Omeprazole and Lansoprazole both belong to a group of medications known as proton pump inhibitors (PPI). They relieve acid influx by reducing the amount of acid produced in the stomach. This action promotes the healing of gastric and duodenal ulcers and other inflamed gastrointestinal tissue areas.
Both drugs are also prescribed for a number stomach acid-related conditions including Barrett’s Esophagus, GERD, Erosive Esophagitis, Duodenal Ulcer, Indigestion, Helicobacter Pylori Infection, Multiple Endocrine Adenomas, Stomach Ulcer, Systemic Mastocytosis, Zollinger-Ellison Syndrome.
The Similarities and Differences Between Omeprazole and Lansoprazole
Both drugs belong to the same class of drugs, proton pump inhibitor (PPI). They belong to the same class means the mechanism of how they work is very similar. Drugs that are referred to as PPI inhibit the proton pump cells. These cells are found in the lining in the stomach and are responsible for producing the stomach acid.
Omeprazole contains 10 or 20 mg of Omeprazole as its active ingredient, while Lansoprazole may contain 15, 30 or 60 mg of Lansoprazole as its active ingredient. They, however, contain different inactive ingredients. Both drugs are available as tablets and capsules. Furthermore, they can be found as generic and branded drugs.
Omeprazole and Lansoprazole, which is Better?
Omeprazole and Lansoprazole belong to the same class of drugs and work similarly. Their method of use and conditions they are used to treat are also very similar. Both drugs are also approved by FDA. Over the years, they have undergone several clinical tests. So which of these PPI is better?
In 2000, Department of Medicine, and Health Services Research Center, Tucson VA Medical Center, Department of Medicine, Section of Gastroenterology, Syracuse VA Medical Center, Syracuse, New York, and Center of Ulcer Research and Education (CURE) carried out a clinical study on both drugs.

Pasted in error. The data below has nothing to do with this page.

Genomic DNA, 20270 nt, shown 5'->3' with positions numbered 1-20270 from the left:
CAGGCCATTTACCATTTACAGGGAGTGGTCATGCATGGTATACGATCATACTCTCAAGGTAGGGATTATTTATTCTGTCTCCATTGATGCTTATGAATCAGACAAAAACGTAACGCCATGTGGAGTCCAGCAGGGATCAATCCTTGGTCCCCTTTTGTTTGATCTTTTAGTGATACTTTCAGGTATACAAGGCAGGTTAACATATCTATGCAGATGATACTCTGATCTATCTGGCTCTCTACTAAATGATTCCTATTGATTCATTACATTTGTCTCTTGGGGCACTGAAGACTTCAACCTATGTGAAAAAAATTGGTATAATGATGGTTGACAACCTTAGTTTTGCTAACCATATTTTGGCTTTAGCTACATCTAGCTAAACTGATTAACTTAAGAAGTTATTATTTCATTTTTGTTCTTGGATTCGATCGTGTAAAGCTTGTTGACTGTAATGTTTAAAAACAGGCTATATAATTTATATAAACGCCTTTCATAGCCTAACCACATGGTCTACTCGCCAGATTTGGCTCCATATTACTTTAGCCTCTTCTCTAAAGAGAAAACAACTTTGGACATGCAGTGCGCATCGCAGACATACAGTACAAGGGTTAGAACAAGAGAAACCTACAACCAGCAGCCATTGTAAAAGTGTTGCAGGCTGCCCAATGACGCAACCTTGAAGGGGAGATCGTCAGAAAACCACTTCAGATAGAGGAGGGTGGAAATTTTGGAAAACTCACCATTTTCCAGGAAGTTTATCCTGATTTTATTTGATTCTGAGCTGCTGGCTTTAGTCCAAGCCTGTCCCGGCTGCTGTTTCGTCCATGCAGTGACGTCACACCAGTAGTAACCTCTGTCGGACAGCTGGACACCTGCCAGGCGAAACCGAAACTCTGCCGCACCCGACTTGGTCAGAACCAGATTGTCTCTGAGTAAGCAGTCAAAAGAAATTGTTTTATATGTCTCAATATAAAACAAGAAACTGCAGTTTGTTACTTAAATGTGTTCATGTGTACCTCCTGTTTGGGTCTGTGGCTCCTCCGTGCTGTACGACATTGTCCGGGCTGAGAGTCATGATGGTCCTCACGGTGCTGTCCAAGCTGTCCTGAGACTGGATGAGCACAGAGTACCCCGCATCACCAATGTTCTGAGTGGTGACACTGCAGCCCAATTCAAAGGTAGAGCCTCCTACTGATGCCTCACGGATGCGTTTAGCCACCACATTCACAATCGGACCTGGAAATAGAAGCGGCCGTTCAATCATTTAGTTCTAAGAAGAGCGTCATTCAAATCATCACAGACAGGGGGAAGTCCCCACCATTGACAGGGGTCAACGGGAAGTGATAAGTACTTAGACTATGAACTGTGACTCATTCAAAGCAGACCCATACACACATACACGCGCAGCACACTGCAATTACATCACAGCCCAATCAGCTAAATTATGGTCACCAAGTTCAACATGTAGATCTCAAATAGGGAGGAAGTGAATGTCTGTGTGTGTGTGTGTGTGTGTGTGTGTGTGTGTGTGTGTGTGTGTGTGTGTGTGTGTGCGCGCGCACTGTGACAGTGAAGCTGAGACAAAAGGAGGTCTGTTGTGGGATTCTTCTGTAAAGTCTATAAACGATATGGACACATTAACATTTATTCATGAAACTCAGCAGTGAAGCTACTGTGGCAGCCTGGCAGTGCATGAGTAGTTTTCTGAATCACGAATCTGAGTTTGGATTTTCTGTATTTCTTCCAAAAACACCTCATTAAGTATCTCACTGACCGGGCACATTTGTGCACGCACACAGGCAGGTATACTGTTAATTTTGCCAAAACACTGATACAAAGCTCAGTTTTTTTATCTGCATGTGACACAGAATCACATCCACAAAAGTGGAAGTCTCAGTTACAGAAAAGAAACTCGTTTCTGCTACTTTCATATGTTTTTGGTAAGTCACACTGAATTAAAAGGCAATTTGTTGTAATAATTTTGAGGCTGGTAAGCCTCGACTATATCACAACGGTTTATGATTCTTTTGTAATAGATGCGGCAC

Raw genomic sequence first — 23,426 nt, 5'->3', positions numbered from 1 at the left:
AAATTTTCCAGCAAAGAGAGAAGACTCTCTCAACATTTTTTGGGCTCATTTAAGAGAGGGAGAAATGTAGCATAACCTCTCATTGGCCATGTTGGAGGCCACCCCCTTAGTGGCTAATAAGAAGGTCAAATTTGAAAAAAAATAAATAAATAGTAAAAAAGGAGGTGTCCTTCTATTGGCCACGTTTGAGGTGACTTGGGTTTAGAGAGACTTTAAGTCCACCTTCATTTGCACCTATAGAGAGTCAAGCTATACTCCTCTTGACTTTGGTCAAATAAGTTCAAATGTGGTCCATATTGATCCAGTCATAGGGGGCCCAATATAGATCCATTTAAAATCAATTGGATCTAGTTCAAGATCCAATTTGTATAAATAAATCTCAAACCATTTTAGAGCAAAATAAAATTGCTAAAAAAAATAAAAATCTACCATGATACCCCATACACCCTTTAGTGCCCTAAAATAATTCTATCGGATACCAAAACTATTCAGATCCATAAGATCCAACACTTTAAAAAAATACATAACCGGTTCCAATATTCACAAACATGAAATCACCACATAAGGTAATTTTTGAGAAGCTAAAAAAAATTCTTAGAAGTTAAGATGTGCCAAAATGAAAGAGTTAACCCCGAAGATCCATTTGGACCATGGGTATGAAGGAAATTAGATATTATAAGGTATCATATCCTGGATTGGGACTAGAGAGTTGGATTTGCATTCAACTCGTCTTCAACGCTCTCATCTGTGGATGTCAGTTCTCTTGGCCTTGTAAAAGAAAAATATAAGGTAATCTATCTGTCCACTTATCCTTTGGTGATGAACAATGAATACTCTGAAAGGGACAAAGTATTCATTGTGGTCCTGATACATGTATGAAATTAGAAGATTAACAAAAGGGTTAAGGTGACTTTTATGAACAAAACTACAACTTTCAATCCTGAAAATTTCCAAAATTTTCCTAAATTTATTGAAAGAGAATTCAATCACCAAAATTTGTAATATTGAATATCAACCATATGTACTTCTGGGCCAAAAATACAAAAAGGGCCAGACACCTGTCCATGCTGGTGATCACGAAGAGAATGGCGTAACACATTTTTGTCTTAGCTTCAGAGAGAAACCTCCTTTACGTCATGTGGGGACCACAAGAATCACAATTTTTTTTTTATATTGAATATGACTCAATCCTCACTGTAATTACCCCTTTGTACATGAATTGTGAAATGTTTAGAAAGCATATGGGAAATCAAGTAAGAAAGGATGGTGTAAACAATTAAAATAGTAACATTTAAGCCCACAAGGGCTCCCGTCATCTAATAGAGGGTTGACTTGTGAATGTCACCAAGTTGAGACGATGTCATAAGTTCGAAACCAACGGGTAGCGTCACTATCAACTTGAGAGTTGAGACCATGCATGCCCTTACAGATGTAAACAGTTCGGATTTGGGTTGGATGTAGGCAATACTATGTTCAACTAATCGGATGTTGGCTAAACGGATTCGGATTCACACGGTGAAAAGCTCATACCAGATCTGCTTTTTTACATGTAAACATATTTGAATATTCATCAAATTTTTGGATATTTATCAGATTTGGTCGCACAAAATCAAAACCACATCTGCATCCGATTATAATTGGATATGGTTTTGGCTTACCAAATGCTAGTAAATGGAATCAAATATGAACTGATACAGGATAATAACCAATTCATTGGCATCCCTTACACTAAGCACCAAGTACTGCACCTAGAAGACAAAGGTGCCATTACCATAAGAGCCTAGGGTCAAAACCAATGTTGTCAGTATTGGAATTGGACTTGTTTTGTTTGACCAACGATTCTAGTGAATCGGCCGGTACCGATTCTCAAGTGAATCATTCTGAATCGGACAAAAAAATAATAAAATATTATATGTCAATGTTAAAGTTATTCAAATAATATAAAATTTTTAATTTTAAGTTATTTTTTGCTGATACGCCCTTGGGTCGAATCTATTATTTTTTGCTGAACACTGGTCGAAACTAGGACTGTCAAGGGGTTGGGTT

The conclusion of the clinical study was that patients who took Omeprazole 20 mg once daily tolerated the drug and felt almost effects as those who took Lansoprazole 30 mg twice daily in symptom control of patients with GERD.
The effects of Omeprazole and Lansoprazole have also been tested on patients of erosive esophagitis. According to a 2001 paper published by Jeffery D. Kim (MD), patients treated with Lansoprazole showed better symptoms of relief throughout the treatment.
The paper noted that on the first day of treatment, the Lansoprazole group was found to be 33% heartburn free, while the Omeprazole group were 25% heartburn free. Over the next three days, the figures were 56% and 49% respectively. This means that the effects of Omeprazole appear delayed. After 8 weeks of treatment, the report stated that the differences were very small.
P.S All possible dosages and drug forms may not be included here. Before either is administered (especially for long-term prescriptions), doctors would consider your:
- Compatibility or reaction to the drugs
- The condition being treated
- The severity of your condition
- Other medical conditions you have.
While Lansoprazole may seem to work better, doctors or pharmacist may sometimes prescribe Omeprazole. The main reason for this is either the patient reacts badly to the drug or has a condition that the active ingredient of Lansoprazole or Omeprazole would react with. So, before choosing either drug, please consult your physician.